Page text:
“Just yesterday morning they let me know you were gone…I’ve seen fire and I’ve seen rain….but I always thought that I’d see you again.”
It wasn’t just yesterday morning. Actually it seems like forever, but it was just last Friday when the Soberanes Fire forced us and our neighbors to leave our Big Sur home with an hour’s notice. As I write, the fire still burns out of control, over 25,000 acres, 3000 firefighters, growing in all directions. Our house in Palo Colorado still stands as of today, but 20+ of our neighbors, some very very dear friends, hear from far away that their homes are gone and think, “I always thought that I’d see you again.”
I’m staying in a lovely home in Carmel of kind friends. I walked early Sunday morning to the corner store to get the NY Times (can’t usually walk to the store from my remote house!) It was a little surreal to see this charming village, skies eerily green through the smoke. As I walked the aisles, James Taylor came on the sound system, “I walked out this morning, and I wrote down this song. I just can’t remember who to send it to. I’ve seen fire and I’ve seen rain….”
At first I got mad – Fire and Rain!? I know full well there’s a damned fire raging and I know we’re getting no rain soon in this crazy climate, in November if we’re lucky. How dare you play that song when a fire is threatening me and the land I love and devastating dear friends?
Then I indulged in some James Taylor memories and affection. I remembered reading something about the song’s Suzanne, a tragic story, the plans they made put an end to you. I recalled Taylor’s own long painful journey through addiction and recovery. Moving through the stages of grief, I remembered concerts, sing alongs, you’ve got a friend.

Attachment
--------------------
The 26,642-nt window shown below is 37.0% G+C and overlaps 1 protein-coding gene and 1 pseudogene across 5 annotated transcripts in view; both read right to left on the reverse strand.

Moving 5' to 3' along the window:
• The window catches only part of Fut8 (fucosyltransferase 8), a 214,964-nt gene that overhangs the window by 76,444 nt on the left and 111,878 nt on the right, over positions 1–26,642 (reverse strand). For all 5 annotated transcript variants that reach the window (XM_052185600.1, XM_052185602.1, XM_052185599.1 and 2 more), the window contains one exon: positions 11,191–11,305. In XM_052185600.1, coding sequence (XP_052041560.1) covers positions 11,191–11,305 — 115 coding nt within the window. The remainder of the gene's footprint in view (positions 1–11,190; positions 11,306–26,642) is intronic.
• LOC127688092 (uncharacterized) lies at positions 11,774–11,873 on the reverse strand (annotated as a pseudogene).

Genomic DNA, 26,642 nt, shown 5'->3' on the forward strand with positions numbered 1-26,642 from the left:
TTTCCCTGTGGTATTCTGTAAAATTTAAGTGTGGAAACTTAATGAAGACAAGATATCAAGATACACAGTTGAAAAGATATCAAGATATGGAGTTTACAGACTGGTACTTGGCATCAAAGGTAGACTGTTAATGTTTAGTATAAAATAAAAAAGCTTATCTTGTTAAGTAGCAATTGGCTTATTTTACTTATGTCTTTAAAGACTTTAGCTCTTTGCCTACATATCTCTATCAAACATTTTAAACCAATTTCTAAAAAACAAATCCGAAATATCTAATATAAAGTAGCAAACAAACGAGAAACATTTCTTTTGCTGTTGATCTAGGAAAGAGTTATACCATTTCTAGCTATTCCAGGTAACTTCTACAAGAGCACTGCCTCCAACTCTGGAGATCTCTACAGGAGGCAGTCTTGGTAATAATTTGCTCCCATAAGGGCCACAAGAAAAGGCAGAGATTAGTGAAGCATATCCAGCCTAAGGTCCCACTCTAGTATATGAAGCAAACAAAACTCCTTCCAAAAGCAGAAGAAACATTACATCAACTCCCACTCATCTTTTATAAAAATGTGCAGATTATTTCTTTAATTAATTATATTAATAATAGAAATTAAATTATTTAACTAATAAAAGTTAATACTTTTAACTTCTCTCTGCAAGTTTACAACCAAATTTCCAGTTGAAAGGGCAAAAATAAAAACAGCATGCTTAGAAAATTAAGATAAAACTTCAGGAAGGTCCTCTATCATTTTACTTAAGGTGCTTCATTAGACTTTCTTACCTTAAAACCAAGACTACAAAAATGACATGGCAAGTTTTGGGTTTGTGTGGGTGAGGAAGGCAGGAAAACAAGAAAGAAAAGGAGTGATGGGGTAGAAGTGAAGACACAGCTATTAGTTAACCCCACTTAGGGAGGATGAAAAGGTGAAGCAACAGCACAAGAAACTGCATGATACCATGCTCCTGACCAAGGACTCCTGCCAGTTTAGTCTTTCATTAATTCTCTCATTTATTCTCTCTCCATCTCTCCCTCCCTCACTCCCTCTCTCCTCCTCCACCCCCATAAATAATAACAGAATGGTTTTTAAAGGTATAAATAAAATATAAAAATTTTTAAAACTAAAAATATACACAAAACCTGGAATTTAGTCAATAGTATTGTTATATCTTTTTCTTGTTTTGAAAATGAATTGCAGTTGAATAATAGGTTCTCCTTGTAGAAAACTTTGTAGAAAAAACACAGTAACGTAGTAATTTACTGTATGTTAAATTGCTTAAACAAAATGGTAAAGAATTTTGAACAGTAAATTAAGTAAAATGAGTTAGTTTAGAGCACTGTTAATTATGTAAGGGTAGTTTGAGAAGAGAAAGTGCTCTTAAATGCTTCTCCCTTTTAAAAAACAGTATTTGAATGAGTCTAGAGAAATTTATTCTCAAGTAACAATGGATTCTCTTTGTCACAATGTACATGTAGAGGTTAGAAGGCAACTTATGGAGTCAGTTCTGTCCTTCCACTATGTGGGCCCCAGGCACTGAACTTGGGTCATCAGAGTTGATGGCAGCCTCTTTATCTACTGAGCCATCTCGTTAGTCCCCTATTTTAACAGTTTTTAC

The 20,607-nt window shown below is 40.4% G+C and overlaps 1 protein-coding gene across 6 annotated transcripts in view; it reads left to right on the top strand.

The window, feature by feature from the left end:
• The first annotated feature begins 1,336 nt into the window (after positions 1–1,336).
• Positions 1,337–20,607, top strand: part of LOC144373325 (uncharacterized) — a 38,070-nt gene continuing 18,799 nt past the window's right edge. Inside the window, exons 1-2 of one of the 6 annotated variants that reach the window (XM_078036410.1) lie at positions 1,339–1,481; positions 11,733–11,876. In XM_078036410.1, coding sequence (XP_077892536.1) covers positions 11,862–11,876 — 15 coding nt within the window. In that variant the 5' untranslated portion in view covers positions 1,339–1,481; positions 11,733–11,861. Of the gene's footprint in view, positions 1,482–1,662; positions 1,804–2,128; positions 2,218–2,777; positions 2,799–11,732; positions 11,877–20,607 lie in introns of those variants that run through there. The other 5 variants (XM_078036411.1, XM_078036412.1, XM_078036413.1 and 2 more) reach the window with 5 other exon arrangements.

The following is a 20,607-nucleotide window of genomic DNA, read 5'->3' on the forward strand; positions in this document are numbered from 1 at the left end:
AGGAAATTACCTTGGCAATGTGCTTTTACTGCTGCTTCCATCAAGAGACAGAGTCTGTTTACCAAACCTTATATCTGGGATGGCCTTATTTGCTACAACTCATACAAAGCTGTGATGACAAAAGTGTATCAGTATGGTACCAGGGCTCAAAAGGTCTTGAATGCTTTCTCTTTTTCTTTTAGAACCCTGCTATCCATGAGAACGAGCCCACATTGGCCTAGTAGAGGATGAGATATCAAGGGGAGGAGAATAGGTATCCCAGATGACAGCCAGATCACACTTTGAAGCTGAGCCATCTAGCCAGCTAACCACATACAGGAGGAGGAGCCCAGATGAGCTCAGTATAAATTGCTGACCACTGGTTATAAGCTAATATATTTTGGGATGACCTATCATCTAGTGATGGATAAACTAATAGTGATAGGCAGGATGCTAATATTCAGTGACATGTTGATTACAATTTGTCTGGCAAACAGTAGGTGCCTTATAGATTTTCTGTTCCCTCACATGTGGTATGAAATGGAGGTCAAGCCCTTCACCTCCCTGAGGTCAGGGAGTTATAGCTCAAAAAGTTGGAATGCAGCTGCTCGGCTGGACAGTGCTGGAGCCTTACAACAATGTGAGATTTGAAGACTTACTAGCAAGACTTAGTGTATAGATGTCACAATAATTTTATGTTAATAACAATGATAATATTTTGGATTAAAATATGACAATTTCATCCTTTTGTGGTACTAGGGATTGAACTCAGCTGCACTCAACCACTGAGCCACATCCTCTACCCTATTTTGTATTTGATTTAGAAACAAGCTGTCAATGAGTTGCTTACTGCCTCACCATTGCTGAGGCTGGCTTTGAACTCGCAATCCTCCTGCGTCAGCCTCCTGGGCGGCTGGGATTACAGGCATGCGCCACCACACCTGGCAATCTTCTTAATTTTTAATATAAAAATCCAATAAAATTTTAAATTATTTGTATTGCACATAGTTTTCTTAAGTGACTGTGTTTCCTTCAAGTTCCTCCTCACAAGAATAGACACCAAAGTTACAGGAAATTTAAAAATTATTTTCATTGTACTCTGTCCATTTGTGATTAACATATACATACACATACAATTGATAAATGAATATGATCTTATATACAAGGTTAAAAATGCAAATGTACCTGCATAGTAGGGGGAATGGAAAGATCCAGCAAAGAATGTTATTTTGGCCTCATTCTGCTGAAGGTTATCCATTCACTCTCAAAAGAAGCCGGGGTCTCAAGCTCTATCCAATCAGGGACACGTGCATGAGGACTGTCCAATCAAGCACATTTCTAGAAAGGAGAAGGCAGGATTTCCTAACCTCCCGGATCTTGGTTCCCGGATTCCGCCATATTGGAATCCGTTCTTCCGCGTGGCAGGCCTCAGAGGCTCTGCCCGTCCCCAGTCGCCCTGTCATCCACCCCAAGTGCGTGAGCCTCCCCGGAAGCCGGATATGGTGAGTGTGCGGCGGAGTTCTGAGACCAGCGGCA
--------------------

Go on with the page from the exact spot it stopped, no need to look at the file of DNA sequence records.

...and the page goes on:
I thought, OK, yes, he is just stating the simple truth: I’ve seen fire and I’ve seen rain.
I usually write something in these Wednesday posts about the ocean and spirituality, Blue Theology. Oceans are wet. Fire is not. The ocean is actually helping to put out this fire. Helicopters are pulling buckets of water out of the ocean and dropping it on the roaring flames. Oceans are saving lives.
I went to a funeral today of a beloved church matriarch, Lois. The family announced after the service that we would process from the church to the cemetery along Oceanview Blvd in Pacific Grove. “We will drive by the sea because Lois loved the ocean; let’s take that route with her one last time.” This view of Asilomar is near her house, and she is buried close to her beloved sea.
So while I wait and worry, hope and despair, I’m taking walks by the sea. I’m remembering that the ocean can help douse a flame of pain or sorrow.
A friend wrote of their destroyed home: “We got the hard news tonight that the fire has taken what we have put our hearts into building at Rocky Creek. It took the structures but it did not take the creative life we built there with family and friends….We accepted the risk of knowing that the land belonged to greater force and that someday we may be faced with this. A risk we full heartedly accepted. The day has come and we are now on our knees at the power of the wild.”
I’m not ready to tie this up in a neat bow of “lessons learned” and “the phoenix will rise” and “the wildflowers will be spectacular next year from these searing flames.” Lives and landscapes have been forever painfully changed.
Walk by the sea and let the ocean help douse the flames.
(Chad King photo of Asilomar, NOAA)